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A new attempt in Greece to open up shops on Sunday in order to fight recession and joblessness has run into opposition from an unlikely alliance of clerics, unionists and Athens shop-owners themselves.
At present, most shops in Greece's main cities remain closed on Sundays, except for major shopping malls, street kiosks and a small number of pharmacies.
An exception is made for Sundays around Christmas and during the sales season, when trade is at its busiest.
And most Athens trade groups would like to leave it at that.
But the conservative-led government has submitted a bill to parliament offering an "optional" framework of seven shopping Sundays a year "plus any additional Sundays decided by local authorities."
The government believes that such a move "promotes free competition and is compatible with EU initiatives to boost small business."
But the Athens trade association last week accused the government of taking decisions "without consulting the trade sector".
Successive Greek governments have been trying to increase the number of working Sundays since at least 2005, years before the economic crisis engulfed the country.
And the latest government initiative comes with public resentment high after four years of austerity measures which have seen the country suffer years of recession while unemployment has soared to a record 27 percent.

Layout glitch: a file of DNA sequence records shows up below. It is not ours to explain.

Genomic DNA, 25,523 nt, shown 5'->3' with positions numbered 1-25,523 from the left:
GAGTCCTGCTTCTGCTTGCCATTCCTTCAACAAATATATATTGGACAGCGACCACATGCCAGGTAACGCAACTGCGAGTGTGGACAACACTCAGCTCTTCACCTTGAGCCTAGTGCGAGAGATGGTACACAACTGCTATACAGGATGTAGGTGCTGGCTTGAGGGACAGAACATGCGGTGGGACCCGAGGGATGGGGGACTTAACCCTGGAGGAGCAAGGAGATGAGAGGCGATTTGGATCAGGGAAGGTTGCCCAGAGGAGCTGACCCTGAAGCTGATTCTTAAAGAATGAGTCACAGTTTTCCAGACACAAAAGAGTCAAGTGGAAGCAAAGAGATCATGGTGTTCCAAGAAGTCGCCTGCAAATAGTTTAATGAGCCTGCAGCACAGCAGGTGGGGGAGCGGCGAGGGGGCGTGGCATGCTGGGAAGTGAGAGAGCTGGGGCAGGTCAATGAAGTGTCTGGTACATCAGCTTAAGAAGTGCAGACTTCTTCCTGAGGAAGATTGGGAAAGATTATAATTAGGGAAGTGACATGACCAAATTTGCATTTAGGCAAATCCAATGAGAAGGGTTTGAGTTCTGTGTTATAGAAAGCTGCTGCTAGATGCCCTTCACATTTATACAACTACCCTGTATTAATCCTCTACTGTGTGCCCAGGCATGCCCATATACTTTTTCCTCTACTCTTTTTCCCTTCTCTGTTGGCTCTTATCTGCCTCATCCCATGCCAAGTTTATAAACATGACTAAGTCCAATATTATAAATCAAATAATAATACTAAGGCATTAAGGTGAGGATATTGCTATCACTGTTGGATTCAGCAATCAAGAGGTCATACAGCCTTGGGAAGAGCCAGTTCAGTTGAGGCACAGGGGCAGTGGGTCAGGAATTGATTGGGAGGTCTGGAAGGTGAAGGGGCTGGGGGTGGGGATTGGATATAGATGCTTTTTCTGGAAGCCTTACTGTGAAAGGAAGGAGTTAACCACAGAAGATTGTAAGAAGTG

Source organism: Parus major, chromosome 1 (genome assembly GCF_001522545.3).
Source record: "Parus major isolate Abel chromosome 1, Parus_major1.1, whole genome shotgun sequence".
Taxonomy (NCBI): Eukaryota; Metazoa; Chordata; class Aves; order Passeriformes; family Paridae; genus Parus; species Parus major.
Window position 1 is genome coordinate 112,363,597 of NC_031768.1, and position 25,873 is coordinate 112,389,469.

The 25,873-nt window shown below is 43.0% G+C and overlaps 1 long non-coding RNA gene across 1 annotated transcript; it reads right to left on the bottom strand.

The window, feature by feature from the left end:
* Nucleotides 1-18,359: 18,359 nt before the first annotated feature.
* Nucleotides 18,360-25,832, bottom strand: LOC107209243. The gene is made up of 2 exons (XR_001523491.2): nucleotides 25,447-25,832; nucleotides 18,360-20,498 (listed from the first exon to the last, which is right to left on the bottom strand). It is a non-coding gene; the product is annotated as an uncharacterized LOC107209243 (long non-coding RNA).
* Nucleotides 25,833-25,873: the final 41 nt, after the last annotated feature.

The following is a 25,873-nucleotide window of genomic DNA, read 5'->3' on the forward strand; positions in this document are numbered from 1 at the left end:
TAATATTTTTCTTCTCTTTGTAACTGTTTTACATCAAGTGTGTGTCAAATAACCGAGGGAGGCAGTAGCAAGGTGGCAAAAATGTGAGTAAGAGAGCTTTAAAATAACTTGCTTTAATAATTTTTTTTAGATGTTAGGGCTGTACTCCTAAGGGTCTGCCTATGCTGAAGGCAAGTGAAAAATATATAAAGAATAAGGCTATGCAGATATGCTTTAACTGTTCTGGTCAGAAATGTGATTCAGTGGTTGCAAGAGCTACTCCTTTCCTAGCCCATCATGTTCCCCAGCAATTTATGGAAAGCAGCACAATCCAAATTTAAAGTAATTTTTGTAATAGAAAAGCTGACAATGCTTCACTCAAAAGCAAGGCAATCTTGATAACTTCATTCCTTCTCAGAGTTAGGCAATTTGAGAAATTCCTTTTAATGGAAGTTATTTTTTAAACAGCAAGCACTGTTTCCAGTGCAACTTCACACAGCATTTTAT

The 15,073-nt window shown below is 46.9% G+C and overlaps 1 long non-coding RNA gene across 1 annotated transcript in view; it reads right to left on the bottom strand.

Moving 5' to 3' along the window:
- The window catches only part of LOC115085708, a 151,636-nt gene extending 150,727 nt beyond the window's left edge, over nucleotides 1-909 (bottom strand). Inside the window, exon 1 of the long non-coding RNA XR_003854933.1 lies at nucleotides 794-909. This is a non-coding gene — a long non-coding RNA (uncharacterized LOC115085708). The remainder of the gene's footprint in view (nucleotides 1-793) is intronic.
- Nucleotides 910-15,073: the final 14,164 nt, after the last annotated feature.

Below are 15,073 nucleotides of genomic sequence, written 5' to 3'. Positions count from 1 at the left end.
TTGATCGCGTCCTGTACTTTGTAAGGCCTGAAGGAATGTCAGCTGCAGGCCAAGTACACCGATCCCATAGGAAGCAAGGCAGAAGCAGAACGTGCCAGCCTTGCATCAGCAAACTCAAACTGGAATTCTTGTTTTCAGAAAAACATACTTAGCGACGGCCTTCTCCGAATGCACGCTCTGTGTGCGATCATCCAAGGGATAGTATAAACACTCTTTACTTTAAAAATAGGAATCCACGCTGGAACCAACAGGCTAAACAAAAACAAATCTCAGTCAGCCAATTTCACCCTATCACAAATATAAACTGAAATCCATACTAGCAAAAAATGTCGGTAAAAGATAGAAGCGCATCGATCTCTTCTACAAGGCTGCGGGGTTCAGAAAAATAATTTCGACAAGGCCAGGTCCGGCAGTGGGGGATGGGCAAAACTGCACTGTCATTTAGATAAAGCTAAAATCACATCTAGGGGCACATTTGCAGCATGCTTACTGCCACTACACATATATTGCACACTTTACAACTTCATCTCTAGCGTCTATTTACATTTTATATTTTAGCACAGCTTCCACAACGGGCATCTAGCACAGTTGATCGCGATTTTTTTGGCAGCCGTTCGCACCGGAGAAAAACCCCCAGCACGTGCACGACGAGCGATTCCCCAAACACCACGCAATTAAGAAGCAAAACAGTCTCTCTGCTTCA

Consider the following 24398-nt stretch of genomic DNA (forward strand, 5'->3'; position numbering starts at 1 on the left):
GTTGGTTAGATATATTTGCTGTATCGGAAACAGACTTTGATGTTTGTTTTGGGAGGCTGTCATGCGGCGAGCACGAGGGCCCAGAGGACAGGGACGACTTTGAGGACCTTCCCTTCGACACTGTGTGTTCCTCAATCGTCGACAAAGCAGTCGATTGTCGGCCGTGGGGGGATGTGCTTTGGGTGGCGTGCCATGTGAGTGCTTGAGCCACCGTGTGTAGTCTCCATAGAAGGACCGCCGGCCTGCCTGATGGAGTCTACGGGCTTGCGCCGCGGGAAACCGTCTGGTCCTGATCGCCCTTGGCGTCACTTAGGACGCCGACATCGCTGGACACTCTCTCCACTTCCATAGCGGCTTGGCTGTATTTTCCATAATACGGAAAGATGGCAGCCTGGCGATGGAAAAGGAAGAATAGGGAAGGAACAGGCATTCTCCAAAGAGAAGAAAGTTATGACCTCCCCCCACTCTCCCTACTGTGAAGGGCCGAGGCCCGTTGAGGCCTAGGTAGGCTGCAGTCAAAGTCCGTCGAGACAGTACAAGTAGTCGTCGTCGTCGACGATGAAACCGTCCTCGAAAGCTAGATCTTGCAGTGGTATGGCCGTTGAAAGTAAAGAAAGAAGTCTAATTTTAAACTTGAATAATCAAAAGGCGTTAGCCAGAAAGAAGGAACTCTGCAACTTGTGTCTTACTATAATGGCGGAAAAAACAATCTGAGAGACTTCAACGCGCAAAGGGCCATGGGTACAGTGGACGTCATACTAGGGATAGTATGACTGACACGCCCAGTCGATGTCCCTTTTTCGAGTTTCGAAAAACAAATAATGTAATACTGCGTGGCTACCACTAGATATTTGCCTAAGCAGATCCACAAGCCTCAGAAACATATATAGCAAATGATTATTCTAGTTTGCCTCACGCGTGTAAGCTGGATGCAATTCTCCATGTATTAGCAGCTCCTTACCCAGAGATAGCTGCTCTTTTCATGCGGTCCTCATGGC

State cutbacks prescribed by Greece's international creditors, the EU and IMF, in return for 240 billion euros ($313 billion) in credits have taken their toll on the Greek population.
Along with their bailout, the creditors have also urged Athens to liberalise Greece's traditionally closed economy. The push to liberalise Sunday opening hours comes as part of that effort.
But there has been resistance to change from many professional classes, from lawyers and notaries to freighters and taxi drivers seeking to guard long-held privileges.
Shop-owners say relacing the Sunday rules would actually penalise the dwindling number of small family-run businesses who cannot afford to hire extra help for the weekend, while any gain would be small owing to the recession-hit incomes across the country.
"You want to be done with us," the head of the general association of Greek artisans, George Kavvathas, told the government.
"Are 120,000 store closures over the last three years not enough?" he asked.
The association of private employees has called the government's Sunday plans a "virtual reality".
"We have 1.5 million unemployed in the sector and 35 percent of store staff have not been paid in months," said the association's head Thanos Vassilipoulos.
Communist union PAME is organising a protest on the issue this week.
"Eliminating the Sunday break will affect all sectors linked to trade and will soon be extended to the entire working class," the union said.
"This is a demand by major business groups...who want to increase their profits and the exploitation of workers," it said.
In contrast, larger chains have welcomed the move which they say will boost tourism jobs.
But not only unions will be weighing on lawmakers.
The bishop of Piraeus, Greece's main port, has threatened to excommunicate any deputy who approves the Sunday bill.
"This is a casus belli for the Orthodox Church of Greece," said Bishop Seraphim, who is known for his hard positions.
"Any deputies who back this will cease to have any relations with the Piraeus bishopric because they will have stepped on the law of God," he added.
The head of the Church of Greece, Archbishop Ieronymos, had also condemned similar measures proposed last year.
"Life is not just numbers. All people need to rest," Ieronymos said then.